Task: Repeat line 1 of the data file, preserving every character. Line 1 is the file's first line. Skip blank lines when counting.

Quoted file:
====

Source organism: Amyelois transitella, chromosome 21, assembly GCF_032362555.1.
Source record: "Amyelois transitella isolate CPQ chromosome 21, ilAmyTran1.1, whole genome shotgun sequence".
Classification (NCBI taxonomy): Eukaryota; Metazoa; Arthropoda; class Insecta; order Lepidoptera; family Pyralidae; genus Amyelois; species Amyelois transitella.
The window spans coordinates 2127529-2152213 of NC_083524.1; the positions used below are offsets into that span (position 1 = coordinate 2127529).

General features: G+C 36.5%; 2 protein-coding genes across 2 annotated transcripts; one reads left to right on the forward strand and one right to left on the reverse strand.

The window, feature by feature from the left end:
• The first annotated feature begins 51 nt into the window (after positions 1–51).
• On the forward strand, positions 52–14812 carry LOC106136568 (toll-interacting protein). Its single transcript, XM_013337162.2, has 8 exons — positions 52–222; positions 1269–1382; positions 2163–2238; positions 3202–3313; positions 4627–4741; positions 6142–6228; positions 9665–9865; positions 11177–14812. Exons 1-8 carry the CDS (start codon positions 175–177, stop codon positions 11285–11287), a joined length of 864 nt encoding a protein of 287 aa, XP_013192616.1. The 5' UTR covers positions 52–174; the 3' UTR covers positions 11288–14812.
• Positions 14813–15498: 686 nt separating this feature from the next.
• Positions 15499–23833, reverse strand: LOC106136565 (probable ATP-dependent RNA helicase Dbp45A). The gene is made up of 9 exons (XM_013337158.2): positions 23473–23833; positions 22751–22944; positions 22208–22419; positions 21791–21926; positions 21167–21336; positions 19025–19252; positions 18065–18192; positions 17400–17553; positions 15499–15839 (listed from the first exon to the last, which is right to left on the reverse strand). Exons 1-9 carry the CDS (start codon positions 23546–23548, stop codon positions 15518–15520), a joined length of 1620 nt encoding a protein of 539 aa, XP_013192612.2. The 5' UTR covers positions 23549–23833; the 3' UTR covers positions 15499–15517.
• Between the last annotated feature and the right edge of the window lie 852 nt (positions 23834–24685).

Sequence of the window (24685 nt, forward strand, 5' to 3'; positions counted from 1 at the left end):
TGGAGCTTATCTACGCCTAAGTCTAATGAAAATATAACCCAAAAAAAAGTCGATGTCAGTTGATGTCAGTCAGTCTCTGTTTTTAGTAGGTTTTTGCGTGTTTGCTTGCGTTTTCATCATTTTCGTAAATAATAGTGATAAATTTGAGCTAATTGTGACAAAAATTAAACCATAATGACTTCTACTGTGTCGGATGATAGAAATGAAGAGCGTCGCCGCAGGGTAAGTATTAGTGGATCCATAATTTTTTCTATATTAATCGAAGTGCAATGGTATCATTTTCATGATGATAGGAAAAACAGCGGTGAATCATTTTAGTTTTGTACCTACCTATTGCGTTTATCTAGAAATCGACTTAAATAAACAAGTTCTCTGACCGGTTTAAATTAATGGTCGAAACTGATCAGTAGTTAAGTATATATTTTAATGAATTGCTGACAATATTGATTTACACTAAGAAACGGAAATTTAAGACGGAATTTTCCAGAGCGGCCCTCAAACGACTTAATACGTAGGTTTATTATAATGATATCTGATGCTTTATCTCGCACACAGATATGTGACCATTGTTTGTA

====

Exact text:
Source organism: Amyelois transitella, chromosome 21, assembly GCF_032362555.1.